UPDATE: Ernst & Young has announced that Taylor will join the firm as the Americas leader of the Fraud Investigation & Dispute Services area. In that role, he'll help companies deal with the complex issues related to fraud, regulatory compliance, and business disputes.
"Under Jeff's leadership we will enhance our brand and expand the breadth of our capabilities, as his broad experience will help us advise clients on matters of corporate governance, transparency and ethics," said Steve Howe, the firm's Americas Area managing partner, in a statement.
Jeffrey Taylor, the U.S. attorney for the District of Columbia, has announced his resignation, effective tomorrow. Taylor, 44, who has served as the District's top prosecutor on an interim basis since September 2006, will join Ernst & Young’s Washington office next month, according to a source familiar with the matter. A spokeswoman for the firm declined to comment.
“Serving the residents of the District of Columbia has been the most rewarding experience of my professional life,” Taylor said in a statement. “It has been my distinct honor to have led the extraordinary talented and dedicated men and women in this office for more than 2 1⁄2 years. It has also been a privilege to work with some of the finest law enforcement agencies in the country who work tirelessly to make this city safe.”
From 2002 to 2006, Taylor (Stanford, Harvard Law) was counselor to Attorneys General John Ashcroft and Alberto Gonzales, for whom he handled a range of matters, including oversight of the department’s national security, terrorism, and criminal litigation, and policy efforts. Following a four-year stint as an assistant U.S. attorney for the Southern District of California, Taylor served as counsel to the Senate Judiciary Committee from 1999 to 2002.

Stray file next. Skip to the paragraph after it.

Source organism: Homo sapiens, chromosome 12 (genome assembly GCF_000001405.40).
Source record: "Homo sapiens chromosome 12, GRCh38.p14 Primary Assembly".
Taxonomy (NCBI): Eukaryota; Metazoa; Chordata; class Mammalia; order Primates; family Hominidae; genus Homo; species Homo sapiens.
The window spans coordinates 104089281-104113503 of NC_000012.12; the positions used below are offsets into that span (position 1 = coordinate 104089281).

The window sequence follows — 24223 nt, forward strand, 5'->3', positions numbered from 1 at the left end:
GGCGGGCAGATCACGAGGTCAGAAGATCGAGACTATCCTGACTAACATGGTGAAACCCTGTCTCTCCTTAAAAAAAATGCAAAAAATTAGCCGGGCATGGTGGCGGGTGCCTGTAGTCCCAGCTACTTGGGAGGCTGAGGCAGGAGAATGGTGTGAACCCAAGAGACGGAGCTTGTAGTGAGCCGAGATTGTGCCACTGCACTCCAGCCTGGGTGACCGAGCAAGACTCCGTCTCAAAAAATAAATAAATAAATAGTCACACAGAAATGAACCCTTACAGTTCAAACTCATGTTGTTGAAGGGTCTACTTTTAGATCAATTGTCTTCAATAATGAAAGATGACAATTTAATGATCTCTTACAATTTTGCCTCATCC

Though his nomination never moved out of committee, and despite early concerns that he lacked ties to the community, Taylor has been widely praised throughout his tenure as U.S. attorney. Once his first interim period expired, judges on the U.S. District Court for the District of Columbia unanimously voted to extend his stay. Taylor withdrew his nomination in September.
It was not immediately clear who will plug Taylor's spot until his successor is confirmed. (The BLT has a call into the Justice Department.) The 17-member commission tasked with reviewing candidates for U.S. attorney began interviews this week, one of the final stages before the body makes its recommendations to Del. Eleanor Holmes Norton.
Seven lawyers have applied for the job, according to the sources, including Wilmer Cutler Pickering Hale and Dorr partner Ron Machen; Channing Phillips, the District’s principal assistant U.S. attorney; and Assistant U.S. Attorney Roy Austin Jr. As The Washington Post reported earlier today, and sources have confirmed, Nixon Peabody partner Anjali Chaturvedi and Shanlon Wu, of Wheat Wu, have also applied for the post. Both, like Machen, are former federal prosecutors.